Dr. Woo is Los Angeles's Most In-Demand Tattoo Artist

Dr. Woo is Los Angeles's Most In-Demand Tattoo Artist

The artist talks about branching out on his own, and setting up a secret shop in one of the city's most-visited neighborhoods.

The artist talks about branching out on his own, and setting up a secret shop in one of the city's most-visited neighborhoods.

Photography: Robin Harper

Text: Ian David Monroe

Tucked away in the courtyard of Los Angeles’s famed Hollywood Roosevelt Hotel on Hollywood Boulevard (the west coast’s version of Broadway) sits Dr. Woo’s brand new studio. It is impossible to find. “Up the stairs, to the right at the door, left at the garden, behind the bamboo,” were the directions of one hotel employee. “Just across from the pool,” said another. “Let me walk you there,” a third finally offered.

As one of L.A.’s most in-demand tattoo artists, Dr. Woo likes that his space can't be found—it is called Suite X at the Hideaway, after all. "The only people that find this place, find it on accident," chimes his assistant, adding, "We don't have a public phone line. It would just be ringing all day." With over one million ardent followers hooked to his Instagram account, that seems about right.

That feed, @_dr_woo_, if you don't already follow it, acts as a digital portfolio of his delicate, highly-detailed, single-needle work. Poke around some photos and you'll find a pup on Miley Cyrus, a bird on Sam Smith, and a camera on Brooklyn Beckham. By using only one needle, Woo is able to create intricate, often geometric designs that have an uncanny lightness. They are at once modern and timeless (everything you want in art), which is why so many are clamoring to get an appointment.

The juxtaposition of Woo’s serene private studio enveloped by the bustling consumerism of the street outside, hiding in plain sight, could not better reflect the state of his career. Mention Dr. Woo to anyone and they will instantly know his work—thanks, in large part, to his endless celebrity clientele. Tell them you have an appointment, and they'll ask you how you did it. In this regard, he is at once accessible and unreachable, and on a daily basis, conscious of over-exposure, of being only a flash-in-the-pan. There are fine lines in his work, and a fine line in his own celebrity status. "That hype can accelerate so quickly [today], but it could also just stop in seconds. It's easy to get distracted by all the things around. So sometimes you need to settle, you have to nurture those things, but at the same time take time for yourself, and just be calm. Not be in a tornado." For those lucky enough to invest in a Woo original, that desire for longevity should be comforting. Framed art can be taken down. Tattoos are forever.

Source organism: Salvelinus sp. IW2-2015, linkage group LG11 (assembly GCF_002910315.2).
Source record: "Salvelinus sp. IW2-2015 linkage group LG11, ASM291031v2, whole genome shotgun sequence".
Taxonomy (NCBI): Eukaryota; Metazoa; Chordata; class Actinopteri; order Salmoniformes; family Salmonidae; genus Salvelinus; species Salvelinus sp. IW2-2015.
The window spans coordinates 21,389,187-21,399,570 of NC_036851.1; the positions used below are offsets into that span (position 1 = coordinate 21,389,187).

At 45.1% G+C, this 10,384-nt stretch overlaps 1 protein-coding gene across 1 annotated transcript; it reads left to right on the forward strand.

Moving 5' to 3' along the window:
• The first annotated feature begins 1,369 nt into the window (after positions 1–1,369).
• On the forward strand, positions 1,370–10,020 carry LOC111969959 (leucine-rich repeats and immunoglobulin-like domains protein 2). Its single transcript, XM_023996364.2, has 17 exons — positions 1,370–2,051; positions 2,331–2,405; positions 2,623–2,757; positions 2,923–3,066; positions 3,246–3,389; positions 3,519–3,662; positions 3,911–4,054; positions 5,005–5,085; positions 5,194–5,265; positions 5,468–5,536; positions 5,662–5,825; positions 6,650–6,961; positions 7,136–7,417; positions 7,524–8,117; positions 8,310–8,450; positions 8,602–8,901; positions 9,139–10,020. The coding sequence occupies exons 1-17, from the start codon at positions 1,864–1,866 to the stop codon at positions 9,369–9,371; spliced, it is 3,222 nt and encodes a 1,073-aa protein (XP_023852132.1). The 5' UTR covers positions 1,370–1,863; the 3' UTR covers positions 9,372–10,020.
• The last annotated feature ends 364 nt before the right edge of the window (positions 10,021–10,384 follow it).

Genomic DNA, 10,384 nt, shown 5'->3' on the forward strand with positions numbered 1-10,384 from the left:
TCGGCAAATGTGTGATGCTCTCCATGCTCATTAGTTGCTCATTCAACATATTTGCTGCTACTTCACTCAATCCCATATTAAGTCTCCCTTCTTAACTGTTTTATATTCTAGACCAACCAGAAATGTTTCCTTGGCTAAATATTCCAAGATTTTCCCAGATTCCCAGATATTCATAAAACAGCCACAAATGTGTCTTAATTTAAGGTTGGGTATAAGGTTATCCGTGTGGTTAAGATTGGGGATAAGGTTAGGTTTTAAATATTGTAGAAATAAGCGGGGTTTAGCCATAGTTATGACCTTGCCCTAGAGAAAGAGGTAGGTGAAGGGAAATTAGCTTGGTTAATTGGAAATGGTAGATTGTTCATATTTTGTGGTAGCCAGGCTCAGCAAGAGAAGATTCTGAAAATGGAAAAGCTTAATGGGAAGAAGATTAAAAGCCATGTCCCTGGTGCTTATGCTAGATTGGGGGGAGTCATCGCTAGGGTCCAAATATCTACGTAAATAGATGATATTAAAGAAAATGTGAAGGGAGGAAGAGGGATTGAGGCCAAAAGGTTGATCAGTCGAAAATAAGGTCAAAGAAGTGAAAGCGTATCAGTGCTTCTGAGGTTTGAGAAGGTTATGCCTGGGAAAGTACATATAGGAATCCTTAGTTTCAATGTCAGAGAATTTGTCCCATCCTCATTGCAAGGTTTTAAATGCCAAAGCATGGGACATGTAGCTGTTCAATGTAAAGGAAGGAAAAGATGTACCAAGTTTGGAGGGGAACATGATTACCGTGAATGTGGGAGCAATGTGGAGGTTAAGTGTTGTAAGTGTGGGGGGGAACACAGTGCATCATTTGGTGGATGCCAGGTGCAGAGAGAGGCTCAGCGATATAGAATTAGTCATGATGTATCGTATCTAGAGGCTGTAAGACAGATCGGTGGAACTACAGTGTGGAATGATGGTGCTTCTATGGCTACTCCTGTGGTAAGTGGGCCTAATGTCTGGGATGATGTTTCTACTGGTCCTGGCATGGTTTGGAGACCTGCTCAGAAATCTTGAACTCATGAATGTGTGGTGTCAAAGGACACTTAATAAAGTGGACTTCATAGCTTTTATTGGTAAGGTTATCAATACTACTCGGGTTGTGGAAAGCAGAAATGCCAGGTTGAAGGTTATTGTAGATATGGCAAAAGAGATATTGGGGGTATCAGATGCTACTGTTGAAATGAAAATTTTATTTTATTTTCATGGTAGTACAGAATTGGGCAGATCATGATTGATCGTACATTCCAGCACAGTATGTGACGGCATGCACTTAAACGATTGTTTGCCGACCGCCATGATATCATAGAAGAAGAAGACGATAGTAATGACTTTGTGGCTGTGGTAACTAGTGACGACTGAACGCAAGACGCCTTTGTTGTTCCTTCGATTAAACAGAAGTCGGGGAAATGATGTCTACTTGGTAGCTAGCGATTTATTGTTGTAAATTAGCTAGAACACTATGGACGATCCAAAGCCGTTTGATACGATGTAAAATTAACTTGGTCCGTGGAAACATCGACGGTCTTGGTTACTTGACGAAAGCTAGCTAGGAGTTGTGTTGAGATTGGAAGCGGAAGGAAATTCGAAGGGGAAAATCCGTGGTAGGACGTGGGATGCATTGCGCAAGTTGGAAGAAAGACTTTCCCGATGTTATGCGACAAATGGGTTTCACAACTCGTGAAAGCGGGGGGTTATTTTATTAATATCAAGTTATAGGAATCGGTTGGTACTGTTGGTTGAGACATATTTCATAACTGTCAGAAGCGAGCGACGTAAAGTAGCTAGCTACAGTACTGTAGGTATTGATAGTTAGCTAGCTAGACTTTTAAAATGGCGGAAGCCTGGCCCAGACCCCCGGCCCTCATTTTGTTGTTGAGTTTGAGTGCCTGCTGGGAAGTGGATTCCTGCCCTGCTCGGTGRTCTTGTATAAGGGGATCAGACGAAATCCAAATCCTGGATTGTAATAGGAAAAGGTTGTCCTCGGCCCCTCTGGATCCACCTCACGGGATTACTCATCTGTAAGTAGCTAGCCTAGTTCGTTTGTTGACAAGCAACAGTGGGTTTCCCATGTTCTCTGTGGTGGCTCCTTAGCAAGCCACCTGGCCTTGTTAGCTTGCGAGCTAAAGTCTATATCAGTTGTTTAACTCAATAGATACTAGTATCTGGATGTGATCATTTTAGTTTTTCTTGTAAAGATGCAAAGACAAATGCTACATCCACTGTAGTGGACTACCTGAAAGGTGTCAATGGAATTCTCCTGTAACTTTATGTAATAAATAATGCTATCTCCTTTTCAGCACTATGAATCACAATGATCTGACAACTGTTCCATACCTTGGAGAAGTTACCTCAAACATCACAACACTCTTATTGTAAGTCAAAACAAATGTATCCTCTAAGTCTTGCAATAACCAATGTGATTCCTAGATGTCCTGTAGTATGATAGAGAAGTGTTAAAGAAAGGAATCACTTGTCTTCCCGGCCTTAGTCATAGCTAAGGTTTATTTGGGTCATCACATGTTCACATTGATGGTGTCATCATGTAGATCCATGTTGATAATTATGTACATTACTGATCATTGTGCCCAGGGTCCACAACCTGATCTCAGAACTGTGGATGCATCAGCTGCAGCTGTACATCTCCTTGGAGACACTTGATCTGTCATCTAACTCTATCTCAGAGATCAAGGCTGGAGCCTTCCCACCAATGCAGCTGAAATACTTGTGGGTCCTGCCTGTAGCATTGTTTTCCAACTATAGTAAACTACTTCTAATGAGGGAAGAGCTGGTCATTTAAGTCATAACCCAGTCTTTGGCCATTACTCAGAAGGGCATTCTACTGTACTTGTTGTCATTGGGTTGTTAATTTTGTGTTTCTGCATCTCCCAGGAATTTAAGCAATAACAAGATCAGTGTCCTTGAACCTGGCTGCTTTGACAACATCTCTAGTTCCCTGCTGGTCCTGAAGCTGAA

Images courtesy of Dr. Woo

The new three-room, artfully decorated space marks an important moment in Woo’s life—a leaving of the nest, if you will. Previously, he spent a decade working at the Shamrock Social Club, under the tutelage of living legend Mark Mahoney. On his day-one mentor, Woo has nothing but the very best to say, “I owe everything to Mark and the Shamrock. That’s my foundation of tattooing, and that’s where I learned everything, and that’s the Holy Grail, in my eyes, of classic real tattooing and art.” There were practical reasons for going solo. "I really could have stayed and worked at Mark's forever So, you know it was tough to leave, but everyone grows and you go in different in directions. I started there when I was young, and now I have two kids, I have a wife, my own family."

To celebrate his branching out, Woo hosted a private party at the studio last week (April 18), sponsored by Beats. Father John Misty performed a few tracks and Zane Lowe DJed. While professionally the event marked an opening, it could be better described as a housewarming. “I have friends and designers who will just hang on the couch with their laptops and just work down here. I have friends, if they are having a meeting, they can have a meeting here. It's just kind of an interesting place to come and spit ideas you know,” he says of his workplace.

Even when friends do not populate the studio, their presence is everywhere. “My friend Nate Kostechko painted that. This is by my jiu-jitsu teacher, who is also a fashion photographer, so he took this photo. My friend Andre Vippolis shot that. These incense chambers are from Shin [Takizawa Shinsuke], he owns a sick ass brand called Neighborhood, so I collect those. My friends helped me build my motorcycle. I mean, everything in here represents a community of friends that come together."

There are traces of his family, too. Colorful drawings done by his son hang right next to the outlines of his own work. "I love looking at his art because it's pure. There are no obstacles there. He's just pouring out what he feels. It's very honest. Parents are always proud of their kids."

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